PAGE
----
Teachwire Logo
Introducing the lego learning system
Introducing the lego learning system
News

How can Robots Replace Teachers when a Broken Photocopier can Plunge Schools into Chaos?

If teachers really are going to be replaced with robots, we’re looking at some seriously challenging specifications, warns Tom Starkey...

  • How can Robots Replace Teachers when a Broken Photocopier can Plunge Schools into Chaos?

As we screech into the future, I’m hearing more and more how the employment market will be irrevocably changed as key roles become automated and AI replaces just about every job going.

Now, my crystal ball has been on the fritz for the last few weeks, so I don’t know if we’re actually going into this brave new chrome-plated world; but it’s got me thinking – if teachers were to be replaced by robots, what exactly would those robots look like?

In a world where a non-functioning photocopier can plunge a school into abject chaos, what kind of colossal technical specs are we looking at for a fully functioning teacher-droid?

The way I figure it, Teachtronica (for that is what I have named our metal educator and no, I don’t care, it’s my column and I’ll do what I like) would have to be sturdy as all hell.

I’m talking ruggedised fixings, titanium alloys, and a reinforced outer shell able to shrug off even heavy duty impacts, such as when Bailey accidentally shoulder-barges it in the corridor because he’s late for PE (again).

In this scenario, Teachtronica would have to shrug it off, right its gyroscope, employ its pneumatic flipper and keep on trucking, planning a conversation with Bailey at a quiet moment about the lad’s spatial awareness (again).

It would have to check its memory file for previous occurrences, simultaneously working out the possibility of an undiagnosed medical issue, cross referencing Bailey against two other students with similar problems in the past who, it turned out, were dyspraxic.

Teachtronica would have to be able to run solidly, without repair, maintenance, or an oil change, throughout the whole day.

This would suggest a solar battery – but that option would be sub-optimal as, unless assigned to PE, Teachtronica would have little chance of seeing natural light for stretches of eight hours or more.

Electricity would be problematic, too, as any available socket around the school would be employed in the essential work of charging students’ mobile phones. A small nuclear fusion device would definitely have to be a consideration.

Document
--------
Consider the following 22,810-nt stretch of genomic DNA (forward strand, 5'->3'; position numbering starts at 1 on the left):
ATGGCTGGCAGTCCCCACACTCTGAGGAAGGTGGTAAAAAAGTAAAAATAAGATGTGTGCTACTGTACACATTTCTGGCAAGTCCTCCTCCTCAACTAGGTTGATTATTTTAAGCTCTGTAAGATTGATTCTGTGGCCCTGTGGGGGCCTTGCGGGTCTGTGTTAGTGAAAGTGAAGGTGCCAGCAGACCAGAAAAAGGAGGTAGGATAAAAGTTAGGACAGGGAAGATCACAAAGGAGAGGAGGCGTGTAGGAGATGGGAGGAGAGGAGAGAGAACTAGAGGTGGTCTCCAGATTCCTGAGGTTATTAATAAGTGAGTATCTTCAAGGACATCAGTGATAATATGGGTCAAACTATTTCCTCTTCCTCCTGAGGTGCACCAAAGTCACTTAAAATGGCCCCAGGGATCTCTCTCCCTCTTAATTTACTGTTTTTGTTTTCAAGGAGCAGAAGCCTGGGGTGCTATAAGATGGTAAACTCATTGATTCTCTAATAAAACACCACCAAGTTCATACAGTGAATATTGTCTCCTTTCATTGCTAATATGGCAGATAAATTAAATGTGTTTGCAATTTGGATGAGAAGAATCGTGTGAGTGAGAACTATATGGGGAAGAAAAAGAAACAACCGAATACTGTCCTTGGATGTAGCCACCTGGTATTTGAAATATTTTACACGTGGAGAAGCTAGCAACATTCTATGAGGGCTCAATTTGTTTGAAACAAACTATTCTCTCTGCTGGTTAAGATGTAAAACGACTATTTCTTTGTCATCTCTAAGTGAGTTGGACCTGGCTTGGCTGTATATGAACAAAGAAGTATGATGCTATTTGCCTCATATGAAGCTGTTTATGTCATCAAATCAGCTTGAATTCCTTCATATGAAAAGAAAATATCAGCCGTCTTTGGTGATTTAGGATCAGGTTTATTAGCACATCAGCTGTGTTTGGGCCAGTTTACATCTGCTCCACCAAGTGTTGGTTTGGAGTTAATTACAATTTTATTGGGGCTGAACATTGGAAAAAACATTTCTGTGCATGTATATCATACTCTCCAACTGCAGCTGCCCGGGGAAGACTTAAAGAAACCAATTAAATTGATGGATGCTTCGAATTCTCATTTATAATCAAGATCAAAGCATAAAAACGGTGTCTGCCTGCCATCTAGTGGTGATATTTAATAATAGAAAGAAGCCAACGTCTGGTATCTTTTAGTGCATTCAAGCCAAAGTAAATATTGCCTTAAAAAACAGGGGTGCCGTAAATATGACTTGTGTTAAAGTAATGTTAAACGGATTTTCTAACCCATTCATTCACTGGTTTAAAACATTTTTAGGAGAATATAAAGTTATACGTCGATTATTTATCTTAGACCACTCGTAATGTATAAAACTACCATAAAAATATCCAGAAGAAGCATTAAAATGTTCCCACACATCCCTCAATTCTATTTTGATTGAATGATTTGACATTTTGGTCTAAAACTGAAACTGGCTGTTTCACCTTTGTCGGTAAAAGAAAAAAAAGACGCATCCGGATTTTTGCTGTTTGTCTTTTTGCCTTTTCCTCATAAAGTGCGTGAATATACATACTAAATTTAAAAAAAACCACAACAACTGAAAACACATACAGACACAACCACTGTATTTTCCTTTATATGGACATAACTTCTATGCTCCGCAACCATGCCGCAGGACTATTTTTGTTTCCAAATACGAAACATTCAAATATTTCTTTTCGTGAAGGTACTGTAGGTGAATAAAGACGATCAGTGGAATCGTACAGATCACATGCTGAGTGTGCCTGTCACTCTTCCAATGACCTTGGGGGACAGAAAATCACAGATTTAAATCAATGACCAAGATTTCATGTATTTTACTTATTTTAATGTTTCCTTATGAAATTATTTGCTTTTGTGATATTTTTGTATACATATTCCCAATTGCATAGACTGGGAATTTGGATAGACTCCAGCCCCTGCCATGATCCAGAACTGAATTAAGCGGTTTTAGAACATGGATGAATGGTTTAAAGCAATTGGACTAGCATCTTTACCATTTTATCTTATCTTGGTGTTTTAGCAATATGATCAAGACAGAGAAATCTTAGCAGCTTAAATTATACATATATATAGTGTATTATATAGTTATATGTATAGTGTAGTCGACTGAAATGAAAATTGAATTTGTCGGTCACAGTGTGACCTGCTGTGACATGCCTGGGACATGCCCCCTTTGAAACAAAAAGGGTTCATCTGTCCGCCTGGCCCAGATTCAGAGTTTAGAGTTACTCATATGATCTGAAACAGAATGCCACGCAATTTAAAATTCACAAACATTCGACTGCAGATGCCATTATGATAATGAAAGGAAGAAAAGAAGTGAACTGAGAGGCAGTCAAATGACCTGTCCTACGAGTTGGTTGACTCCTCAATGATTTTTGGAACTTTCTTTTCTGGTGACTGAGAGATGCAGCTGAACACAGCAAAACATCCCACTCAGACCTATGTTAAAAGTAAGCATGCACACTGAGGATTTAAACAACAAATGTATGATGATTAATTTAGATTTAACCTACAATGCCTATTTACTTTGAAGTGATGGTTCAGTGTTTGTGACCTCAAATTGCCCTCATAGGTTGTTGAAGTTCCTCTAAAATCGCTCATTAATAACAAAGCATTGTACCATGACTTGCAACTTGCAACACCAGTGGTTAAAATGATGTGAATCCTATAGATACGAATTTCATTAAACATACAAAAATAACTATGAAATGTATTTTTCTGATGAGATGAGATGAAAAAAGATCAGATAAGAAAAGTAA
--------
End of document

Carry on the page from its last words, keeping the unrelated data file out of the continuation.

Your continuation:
Teachtronica’s AI would have to deal with a variety of pastoral and emotion-based tasks whilst applying a consistent model of behaviour; relying on a series of algorithms that would run in parallel to ascertain optimum efficiency in areas both academic and personal.

It would have to be able to adapt its role at various times, switching between a number of different operating systems specialising in those areas with little or no load-up time during any changeover period.

In addition, Teachtronica would also have to encompass enough interior empty space to provide technological utensils to members of the class who have forgotten to bring them themselves.

It would also be handy if Teachtronica could do that R2-D2 projection thing, thereby saving countless hours lost looking for the remote.

As well as a projector, Teachtronica would have a built in scanner, printer, and a number of sensors that would allow facial recognition and body language analysis, highlighting any deviation from the norm and thereby identifying students who understand, those who are off-task and those who are essentially clueless.

It would then adapt the current lesson, on the fly, in real time, to ensure efficient learning and progress. Teachtronica would also be able to analyse all this data and use it to predict future attainment to the highest degree of accuracy.

And be fun and engaging whilst they do it.

That’s a pretty big ask for poor old Teachtronica.

Near invulnerability; AI that simultaneously learns, analyses, predicts and adapts given a huge amount of variables; a nuclear fusion reactor; a series of peripherals that through nano-technology would have to be virtually limitless; and sensors that would still work in the array-frazzing light and noise of an average school.

I’d put the cost at somewhere around 25-30 million quid.

Each.

So the next time you hear someone futurising that teachers will soon be replaced by robots, be safe in the knowledge that they would have to be pretty much miracle machines that would cost the earth, most likely break down the second day, and would be, in comparison with our current, flesh, blood and soul teachers, less use than a projector without a remote.

Thanks for reading.


Tom Starkey is a teacher and writer who blogs at stackofmarking.wordpress.com. Follow him on Twitter at @tstarkey1212.

Sign up here for your free Brilliant Teacher Box Set

Make sure your assessment is effective with these expert insights.

Find out more here >